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Jim Grant Tech Tips Jim Grant Tech Tips
A collection of helpful articles based on reader submissions
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Below is a collection of Jim Grant's Tech Tips sorted by Vehicle Make. These Tech Tips were answers to questions submitted to Jim by users over the course of many years.
If you have any questions, please feel free to email us.



Lincoln - Mercury
  Jim Grant's Tech Tips

‘01 Lincoln LS, Misfire Computer Codes

Q: My son’s ‘01 Lincoln LS just started to misfire and the check engine light came on. The computer was scanned and it had a cylinder #1 misfire code. The code was erased and #1 was swapped with #3 cylinder. Testing of the car now shows two codes that are pending and they’re cylinders # 1 & 5 misfire. What’s going on?

- Leslie Mangali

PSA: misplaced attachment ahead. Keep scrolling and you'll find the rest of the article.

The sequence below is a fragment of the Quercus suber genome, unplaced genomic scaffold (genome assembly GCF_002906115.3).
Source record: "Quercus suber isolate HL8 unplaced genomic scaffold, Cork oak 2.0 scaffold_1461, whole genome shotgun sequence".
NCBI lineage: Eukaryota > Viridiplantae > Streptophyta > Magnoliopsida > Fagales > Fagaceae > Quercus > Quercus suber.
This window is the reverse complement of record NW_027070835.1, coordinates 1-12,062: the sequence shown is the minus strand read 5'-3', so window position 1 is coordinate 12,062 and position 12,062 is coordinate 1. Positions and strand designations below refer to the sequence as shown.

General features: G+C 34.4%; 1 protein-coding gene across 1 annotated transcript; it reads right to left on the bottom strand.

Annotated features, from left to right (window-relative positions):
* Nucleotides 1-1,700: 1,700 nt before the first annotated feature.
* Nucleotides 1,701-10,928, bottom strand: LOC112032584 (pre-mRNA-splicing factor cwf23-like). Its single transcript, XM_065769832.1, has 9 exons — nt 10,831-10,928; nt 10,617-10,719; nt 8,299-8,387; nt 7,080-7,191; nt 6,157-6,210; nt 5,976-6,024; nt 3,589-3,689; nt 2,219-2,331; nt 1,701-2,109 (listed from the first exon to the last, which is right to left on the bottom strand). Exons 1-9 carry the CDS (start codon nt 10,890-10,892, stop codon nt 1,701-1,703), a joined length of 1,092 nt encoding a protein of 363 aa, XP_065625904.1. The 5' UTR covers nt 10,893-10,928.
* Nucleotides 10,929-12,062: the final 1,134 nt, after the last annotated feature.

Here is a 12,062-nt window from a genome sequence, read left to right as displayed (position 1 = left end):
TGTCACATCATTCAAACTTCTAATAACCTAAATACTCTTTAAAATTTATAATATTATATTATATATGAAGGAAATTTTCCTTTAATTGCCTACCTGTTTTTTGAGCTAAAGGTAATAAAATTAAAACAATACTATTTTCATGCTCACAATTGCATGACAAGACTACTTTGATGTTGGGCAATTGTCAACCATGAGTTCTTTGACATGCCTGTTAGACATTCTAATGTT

A: You should first focus on the #1 cylinder misfire code. So, just what part was swapped? If all you moved was the spark plug from #1 cylinder to #3 cylinder and the computer is still coming back with a #1 cylinder misfire code, then you’ll want to inspect the ignition coil and the spark plug boot for that cylinder. So, our readers know, this vehicle has an ignition coil for each cylinder for the engine. Each coil has a short rubber type boot that connects it to the spark plug. One of the more common problems we see with this ignition system design is caused by the rubber boot from the coil to the spark plug failing. The spark from the coil will burn a small pinhole through the rubber boot. This allows the spark to by-pass the spark plug. This pin hole is hard to see and just removing and installing the coil and boot can change the condition for a short time. The computer doesn’t know that the boot has failed; all it knows is that the engine has misfired. Now if you swapped the coil, boot and spark plug from #1 to #3 cylinder and still have a code for a misfire in cylinder #1 then you have other problems that may be mechanical or electrical to that cylinder. As for cylinder #5? Isn’t it great that a cylinder on the opposite side of the engine that you were working on now has a problem? We call that Murphy’s Law, if it can go wrong, it will, even if you didn’t touch it. Keep your focus on cylinder #1. Once you correct that you may find that cylinder #5 was a phantom code that the computer threw in there just to keep you on your toes.

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